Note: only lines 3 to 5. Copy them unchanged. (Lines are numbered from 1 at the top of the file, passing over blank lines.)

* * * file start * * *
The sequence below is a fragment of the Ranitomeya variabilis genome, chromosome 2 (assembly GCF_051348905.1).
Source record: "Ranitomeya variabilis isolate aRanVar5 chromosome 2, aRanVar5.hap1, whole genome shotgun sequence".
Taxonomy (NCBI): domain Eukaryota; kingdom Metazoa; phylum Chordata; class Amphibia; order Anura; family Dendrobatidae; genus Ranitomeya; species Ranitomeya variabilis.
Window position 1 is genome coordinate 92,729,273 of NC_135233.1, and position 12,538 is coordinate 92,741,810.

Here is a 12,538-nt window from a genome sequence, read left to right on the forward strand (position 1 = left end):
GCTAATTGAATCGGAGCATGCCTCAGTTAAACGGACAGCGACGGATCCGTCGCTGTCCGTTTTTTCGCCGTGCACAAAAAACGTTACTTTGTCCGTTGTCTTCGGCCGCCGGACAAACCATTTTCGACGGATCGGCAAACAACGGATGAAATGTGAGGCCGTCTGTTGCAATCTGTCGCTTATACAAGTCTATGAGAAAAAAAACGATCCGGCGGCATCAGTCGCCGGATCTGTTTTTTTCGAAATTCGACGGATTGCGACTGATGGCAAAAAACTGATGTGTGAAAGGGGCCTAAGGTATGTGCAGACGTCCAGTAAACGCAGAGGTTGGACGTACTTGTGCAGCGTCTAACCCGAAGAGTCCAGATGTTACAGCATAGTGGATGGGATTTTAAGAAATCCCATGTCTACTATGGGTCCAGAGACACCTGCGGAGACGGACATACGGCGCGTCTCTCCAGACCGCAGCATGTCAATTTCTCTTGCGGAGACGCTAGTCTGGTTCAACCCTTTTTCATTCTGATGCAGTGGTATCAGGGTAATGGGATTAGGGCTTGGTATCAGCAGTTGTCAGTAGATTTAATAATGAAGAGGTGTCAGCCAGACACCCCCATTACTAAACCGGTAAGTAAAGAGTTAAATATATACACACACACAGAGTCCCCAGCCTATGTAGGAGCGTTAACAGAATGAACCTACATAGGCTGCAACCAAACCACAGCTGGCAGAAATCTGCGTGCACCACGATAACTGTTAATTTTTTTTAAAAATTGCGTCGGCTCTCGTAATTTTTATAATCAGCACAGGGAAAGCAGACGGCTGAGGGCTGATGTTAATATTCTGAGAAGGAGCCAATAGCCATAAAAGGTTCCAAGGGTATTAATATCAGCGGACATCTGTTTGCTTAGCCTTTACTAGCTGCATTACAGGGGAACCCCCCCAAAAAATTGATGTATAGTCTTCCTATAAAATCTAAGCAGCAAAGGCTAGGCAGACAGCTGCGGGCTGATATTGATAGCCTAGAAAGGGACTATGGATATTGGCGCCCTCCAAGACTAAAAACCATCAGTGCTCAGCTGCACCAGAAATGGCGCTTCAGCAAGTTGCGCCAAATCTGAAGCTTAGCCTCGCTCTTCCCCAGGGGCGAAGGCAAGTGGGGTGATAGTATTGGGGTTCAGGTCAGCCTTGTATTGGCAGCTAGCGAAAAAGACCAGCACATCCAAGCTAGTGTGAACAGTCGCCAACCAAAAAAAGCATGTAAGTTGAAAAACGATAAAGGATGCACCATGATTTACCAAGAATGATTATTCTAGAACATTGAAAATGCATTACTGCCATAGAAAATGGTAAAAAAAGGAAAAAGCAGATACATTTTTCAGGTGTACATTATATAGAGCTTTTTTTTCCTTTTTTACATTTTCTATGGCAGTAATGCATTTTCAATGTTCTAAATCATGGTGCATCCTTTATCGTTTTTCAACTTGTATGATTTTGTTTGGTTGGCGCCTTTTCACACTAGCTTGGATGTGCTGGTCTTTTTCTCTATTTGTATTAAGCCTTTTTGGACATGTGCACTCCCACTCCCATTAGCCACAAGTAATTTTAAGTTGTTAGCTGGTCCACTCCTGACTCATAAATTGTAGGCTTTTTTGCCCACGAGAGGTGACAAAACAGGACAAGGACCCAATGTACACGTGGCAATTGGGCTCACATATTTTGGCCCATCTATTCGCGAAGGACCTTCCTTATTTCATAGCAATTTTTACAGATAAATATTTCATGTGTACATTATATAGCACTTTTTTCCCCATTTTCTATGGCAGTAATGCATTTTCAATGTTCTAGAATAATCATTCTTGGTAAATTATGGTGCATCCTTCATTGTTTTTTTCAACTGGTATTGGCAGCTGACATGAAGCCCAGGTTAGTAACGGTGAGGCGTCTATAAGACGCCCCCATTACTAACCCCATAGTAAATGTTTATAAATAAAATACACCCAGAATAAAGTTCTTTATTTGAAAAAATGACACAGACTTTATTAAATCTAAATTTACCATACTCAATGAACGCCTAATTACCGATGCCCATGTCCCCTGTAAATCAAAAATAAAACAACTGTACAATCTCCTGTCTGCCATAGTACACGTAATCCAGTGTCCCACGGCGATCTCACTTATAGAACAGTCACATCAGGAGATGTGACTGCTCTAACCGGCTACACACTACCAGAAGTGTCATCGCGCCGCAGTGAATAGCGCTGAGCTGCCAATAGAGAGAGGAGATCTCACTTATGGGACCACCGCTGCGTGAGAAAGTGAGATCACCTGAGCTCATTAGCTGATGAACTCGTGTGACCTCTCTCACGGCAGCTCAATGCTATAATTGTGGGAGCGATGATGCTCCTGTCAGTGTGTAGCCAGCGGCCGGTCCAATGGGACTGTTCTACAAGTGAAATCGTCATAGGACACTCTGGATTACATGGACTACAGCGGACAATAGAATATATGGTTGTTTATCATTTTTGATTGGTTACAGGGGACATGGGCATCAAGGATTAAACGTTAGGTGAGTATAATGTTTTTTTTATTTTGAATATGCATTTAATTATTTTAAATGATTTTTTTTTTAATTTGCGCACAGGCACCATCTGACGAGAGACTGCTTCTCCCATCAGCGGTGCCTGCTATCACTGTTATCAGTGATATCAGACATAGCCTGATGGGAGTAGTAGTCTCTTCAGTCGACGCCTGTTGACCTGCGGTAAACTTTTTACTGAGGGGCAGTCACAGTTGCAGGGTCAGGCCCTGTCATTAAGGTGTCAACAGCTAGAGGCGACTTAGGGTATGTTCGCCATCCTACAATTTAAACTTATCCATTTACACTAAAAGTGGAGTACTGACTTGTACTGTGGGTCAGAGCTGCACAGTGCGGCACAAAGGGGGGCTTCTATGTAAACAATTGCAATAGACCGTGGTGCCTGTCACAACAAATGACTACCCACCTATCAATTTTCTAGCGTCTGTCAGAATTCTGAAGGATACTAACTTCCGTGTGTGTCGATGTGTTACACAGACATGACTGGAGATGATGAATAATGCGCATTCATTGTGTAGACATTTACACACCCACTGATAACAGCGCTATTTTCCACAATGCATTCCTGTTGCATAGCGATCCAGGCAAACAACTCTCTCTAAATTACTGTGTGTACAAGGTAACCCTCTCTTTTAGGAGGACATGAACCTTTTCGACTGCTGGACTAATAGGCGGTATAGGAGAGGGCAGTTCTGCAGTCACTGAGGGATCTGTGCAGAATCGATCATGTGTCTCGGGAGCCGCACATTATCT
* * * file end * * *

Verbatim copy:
Taxonomy (NCBI): domain Eukaryota; kingdom Metazoa; phylum Chordata; class Amphibia; order Anura; family Dendrobatidae; genus Ranitomeya; species Ranitomeya variabilis.
Window position 1 is genome coordinate 92,729,273 of NC_135233.1, and position 12,538 is coordinate 92,741,810.

Here is a 12,538-nt window from a genome sequence, read left to right on the forward strand (position 1 = left end):